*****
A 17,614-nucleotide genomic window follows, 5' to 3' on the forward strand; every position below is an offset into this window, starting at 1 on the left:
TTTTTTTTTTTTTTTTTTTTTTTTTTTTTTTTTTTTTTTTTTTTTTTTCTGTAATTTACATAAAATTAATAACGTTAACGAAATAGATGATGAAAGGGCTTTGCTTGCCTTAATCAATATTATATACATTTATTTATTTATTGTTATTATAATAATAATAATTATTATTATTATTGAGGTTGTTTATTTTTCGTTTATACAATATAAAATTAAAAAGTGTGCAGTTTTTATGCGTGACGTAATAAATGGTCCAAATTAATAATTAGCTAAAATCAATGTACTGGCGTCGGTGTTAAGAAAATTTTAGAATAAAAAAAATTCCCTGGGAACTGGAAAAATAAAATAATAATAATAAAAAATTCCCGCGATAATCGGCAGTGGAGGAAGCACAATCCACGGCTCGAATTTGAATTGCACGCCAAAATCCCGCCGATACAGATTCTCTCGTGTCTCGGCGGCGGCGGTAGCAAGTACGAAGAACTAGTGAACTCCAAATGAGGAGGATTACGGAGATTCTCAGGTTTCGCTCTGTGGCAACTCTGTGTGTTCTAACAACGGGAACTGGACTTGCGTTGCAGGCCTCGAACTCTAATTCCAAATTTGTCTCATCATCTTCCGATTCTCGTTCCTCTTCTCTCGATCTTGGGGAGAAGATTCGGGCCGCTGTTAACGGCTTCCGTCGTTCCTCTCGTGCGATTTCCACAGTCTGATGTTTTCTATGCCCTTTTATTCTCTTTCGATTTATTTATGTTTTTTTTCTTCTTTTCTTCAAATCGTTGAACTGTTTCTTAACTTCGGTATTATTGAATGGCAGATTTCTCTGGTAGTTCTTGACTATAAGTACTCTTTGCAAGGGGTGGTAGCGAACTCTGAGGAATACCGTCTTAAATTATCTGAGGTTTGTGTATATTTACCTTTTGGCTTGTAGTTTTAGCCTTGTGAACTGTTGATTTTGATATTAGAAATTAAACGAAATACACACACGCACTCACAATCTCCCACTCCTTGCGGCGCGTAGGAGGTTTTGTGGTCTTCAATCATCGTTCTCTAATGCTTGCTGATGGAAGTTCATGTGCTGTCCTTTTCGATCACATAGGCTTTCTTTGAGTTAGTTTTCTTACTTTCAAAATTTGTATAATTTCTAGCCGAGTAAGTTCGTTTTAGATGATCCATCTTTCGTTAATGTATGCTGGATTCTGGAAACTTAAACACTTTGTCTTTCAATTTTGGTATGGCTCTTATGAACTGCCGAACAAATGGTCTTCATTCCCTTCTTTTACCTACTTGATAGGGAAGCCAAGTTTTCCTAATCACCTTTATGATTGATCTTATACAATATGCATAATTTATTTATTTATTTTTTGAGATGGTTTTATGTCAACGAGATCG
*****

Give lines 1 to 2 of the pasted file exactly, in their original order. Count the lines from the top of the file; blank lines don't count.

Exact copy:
A 17,614-nucleotide genomic window follows, 5' to 3' on the forward strand; every position below is an offset into this window, starting at 1 on the left:
TTTTTTTTTTTTTTTTTTTTTTTTTTTTTTTTTTTTTTTTTTTTTTTTCTGTAATTTACATAAAATTAATAACGTTAACGAAATAGATGATGAAAGGGCTTTGCTTGCCTTAATCAATATTATATACATTTATTTATTTATTGTTATTATAATAATAATAATTATTATTATTATTGAGGTTGTTTATTTTTCGTTTATACAATATAAAATTAAAAAGTGTGCAGTTTTTATGCGTGACGTAATAAATGGTCCAAATTAATAATTAGCTAAAATCAATGTACTGGCGTCGGTGTTAAGAAAATTTTAGAATAAAAAAAATTCCCTGGGAACTGGAAAAATAAAATAATAATAATAAAAAATTCCCGCGATAATCGGCAGTGGAGGAAGCACAATCCACGGCTCGAATTTGAATTGCACGCCAAAATCCCGCCGATACAGATTCTCTCGTGTCTCGGCGGCGGCGGTAGCAAGTACGAAGAACTAGTGAACTCCAAATGAGGAGGATTACGGAGATTCTCAGGTTTCGCTCTGTGGCAACTCTGTGTGTTCTAACAACGGGAACTGGACTTGCGTTGCAGGCCTCGAACTCTAATTCCAAATTTGTCTCATCATCTTCCGATTCTCGTTCCTCTTCTCTCGATCTTGGGGAGAAGATTCGGGCCGCTGTTAACGGCTTCCGTCGTTCCTCTCGTGCGATTTCCACAGTCTGATGTTTTCTATGCCCTTTTATTCTCTTTCGATTTATTTATGTTTTTTTTCTTCTTTTCTTCAAATCGTTGAACTGTTTCTTAACTTCGGTATTATTGAATGGCAGATTTCTCTGGTAGTTCTTGACTATAAGTACTCTTTGCAAGGGGTGGTAGCGAACTCTGAGGAATACCGTCTTAAATTATCTGAGGTTTGTGTATATTTACCTTTTGGCTTGTAGTTTTAGCCTTGTGAACTGTTGATTTTGATATTAGAAATTAAACGAAATACACACACGCACTCACAATCTCCCACTCCTTGCGGCGCGTAGGAGGTTTTGTGGTCTTCAATCATCGTTCTCTAATGCTTGCTGATGGAAGTTCATGTGCTGTCCTTTTCGATCACATAGGCTTTCTTTGAGTTAGTTTTCTTACTTTCAAAATTTGTATAATTTCTAGCCGAGTAAGTTCGTTTTAGATGATCCATCTTTCGTTAATGTATGCTGGATTCTGGAAACTTAAACACTTTGTCTTTCAATTTTGGTATGGCTCTTATGAACTGCCGAACAAATGGTCTTCATTCCCTTCTTTTACCTACTTGATAGGGAAGCCAAGTTTTCCTAATCACCTTTATGATTGATCTTATACAATATGCATAATTTATTTATTTATTTTTTGAGATGGTTTTATGTCAACGAGATCG